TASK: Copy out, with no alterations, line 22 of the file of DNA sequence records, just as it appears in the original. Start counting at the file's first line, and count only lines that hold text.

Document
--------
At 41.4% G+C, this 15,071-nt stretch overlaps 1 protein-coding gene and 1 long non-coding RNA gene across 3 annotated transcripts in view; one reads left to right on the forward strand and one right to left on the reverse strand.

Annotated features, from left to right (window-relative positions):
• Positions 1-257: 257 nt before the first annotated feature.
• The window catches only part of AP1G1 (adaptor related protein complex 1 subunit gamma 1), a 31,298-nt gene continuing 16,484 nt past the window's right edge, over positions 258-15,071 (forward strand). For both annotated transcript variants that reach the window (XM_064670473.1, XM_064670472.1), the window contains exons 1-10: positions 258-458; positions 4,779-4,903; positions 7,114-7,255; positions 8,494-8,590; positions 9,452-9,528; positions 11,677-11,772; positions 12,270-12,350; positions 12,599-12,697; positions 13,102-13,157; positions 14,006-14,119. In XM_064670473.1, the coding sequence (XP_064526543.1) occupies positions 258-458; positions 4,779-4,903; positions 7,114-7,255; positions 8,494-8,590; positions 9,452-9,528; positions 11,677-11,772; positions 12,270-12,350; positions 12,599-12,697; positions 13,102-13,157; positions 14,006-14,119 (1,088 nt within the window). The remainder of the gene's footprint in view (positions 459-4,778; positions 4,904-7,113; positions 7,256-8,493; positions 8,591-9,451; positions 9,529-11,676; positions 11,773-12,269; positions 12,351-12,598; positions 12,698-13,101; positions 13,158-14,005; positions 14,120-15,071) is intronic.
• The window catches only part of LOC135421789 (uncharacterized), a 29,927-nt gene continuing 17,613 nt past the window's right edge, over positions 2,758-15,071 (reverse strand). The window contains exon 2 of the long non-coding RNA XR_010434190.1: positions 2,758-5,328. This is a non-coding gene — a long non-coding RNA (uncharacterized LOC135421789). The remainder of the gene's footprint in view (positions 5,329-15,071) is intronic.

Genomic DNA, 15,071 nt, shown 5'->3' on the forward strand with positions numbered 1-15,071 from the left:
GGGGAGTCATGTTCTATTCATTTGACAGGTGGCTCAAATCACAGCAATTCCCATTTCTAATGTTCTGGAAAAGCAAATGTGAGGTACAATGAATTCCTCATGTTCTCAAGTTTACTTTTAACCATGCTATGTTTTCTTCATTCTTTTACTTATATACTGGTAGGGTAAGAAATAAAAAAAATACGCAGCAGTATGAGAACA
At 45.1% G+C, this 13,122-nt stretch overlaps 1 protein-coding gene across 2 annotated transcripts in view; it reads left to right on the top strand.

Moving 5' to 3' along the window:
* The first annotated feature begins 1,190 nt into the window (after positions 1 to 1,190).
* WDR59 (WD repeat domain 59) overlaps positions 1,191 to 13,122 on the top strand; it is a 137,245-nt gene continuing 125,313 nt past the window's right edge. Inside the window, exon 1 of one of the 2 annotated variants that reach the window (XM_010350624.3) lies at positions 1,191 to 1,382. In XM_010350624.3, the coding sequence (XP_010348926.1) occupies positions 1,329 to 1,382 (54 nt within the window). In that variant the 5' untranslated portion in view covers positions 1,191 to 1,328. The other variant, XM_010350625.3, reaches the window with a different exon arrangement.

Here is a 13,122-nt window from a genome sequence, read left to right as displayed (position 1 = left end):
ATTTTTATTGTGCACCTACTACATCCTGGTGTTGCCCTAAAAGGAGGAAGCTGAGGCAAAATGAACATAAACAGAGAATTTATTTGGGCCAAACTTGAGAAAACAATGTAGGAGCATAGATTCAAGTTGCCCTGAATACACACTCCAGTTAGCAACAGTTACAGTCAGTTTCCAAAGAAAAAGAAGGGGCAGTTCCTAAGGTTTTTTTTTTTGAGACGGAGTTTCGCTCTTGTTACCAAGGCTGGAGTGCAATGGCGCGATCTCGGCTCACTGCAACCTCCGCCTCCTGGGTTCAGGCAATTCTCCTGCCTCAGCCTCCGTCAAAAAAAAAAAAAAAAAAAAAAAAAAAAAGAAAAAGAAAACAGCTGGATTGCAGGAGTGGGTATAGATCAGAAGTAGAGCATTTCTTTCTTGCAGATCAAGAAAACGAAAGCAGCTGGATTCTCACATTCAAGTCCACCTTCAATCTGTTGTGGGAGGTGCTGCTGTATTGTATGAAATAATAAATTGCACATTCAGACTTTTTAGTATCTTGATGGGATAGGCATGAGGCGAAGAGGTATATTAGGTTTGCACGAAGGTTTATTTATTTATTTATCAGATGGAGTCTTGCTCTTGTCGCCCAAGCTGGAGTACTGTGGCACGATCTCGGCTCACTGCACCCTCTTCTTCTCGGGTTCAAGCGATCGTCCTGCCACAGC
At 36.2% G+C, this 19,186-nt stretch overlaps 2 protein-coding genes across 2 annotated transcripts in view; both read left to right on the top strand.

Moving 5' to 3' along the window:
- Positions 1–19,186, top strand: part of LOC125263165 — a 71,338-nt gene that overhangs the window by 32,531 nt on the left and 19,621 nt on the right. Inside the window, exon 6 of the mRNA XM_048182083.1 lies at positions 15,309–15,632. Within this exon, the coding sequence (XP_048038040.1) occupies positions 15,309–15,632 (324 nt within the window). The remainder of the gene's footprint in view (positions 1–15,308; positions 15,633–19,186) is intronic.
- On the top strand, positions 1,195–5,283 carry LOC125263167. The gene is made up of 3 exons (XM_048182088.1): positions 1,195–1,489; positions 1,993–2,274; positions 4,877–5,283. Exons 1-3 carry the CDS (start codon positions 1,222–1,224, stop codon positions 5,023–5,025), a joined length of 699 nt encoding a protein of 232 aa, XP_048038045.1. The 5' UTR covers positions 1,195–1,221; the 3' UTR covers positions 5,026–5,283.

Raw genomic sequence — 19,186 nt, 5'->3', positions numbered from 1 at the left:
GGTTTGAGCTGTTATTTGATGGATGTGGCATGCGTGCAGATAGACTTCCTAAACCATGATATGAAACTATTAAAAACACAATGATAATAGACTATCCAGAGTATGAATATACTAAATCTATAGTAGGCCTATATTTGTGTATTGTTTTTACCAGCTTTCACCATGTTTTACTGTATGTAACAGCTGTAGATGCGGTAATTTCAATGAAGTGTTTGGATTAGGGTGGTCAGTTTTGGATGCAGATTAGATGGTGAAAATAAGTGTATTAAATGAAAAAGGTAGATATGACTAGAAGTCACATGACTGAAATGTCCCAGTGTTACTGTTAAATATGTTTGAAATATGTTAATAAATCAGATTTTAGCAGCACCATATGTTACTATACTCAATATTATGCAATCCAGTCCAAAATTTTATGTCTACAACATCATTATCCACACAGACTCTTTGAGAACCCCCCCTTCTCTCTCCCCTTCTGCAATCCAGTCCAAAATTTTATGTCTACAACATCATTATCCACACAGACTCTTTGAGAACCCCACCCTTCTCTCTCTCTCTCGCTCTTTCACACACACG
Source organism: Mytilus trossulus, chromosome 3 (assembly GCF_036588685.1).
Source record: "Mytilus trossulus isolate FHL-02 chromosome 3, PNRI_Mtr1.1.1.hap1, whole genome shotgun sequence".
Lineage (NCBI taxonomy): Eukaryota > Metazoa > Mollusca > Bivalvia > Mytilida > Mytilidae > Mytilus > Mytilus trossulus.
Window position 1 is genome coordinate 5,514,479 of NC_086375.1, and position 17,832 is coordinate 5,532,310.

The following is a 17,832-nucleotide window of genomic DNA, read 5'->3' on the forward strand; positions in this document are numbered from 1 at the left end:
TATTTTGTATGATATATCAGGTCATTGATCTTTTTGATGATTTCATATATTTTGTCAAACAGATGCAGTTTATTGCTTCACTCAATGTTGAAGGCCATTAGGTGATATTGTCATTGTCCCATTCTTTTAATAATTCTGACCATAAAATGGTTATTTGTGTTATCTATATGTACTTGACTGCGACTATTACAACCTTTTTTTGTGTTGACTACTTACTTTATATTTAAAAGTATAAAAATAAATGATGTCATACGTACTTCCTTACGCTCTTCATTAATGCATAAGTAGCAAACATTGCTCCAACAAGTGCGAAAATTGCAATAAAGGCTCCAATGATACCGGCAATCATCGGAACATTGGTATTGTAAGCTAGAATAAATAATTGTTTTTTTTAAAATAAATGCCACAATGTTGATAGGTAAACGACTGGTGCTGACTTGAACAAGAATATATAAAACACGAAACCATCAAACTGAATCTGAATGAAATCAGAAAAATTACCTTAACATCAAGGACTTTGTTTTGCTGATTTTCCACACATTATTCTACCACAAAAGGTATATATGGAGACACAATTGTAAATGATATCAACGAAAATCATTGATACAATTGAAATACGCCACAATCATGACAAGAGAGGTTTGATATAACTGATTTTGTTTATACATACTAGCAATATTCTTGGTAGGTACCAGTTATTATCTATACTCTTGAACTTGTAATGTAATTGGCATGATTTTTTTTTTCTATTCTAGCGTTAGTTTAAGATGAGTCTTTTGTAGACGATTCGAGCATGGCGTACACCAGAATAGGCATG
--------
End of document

Lineage (NCBI taxonomy): Eukaryota > Metazoa > Mollusca > Bivalvia > Mytilida > Mytilidae > Mytilus > Mytilus trossulus.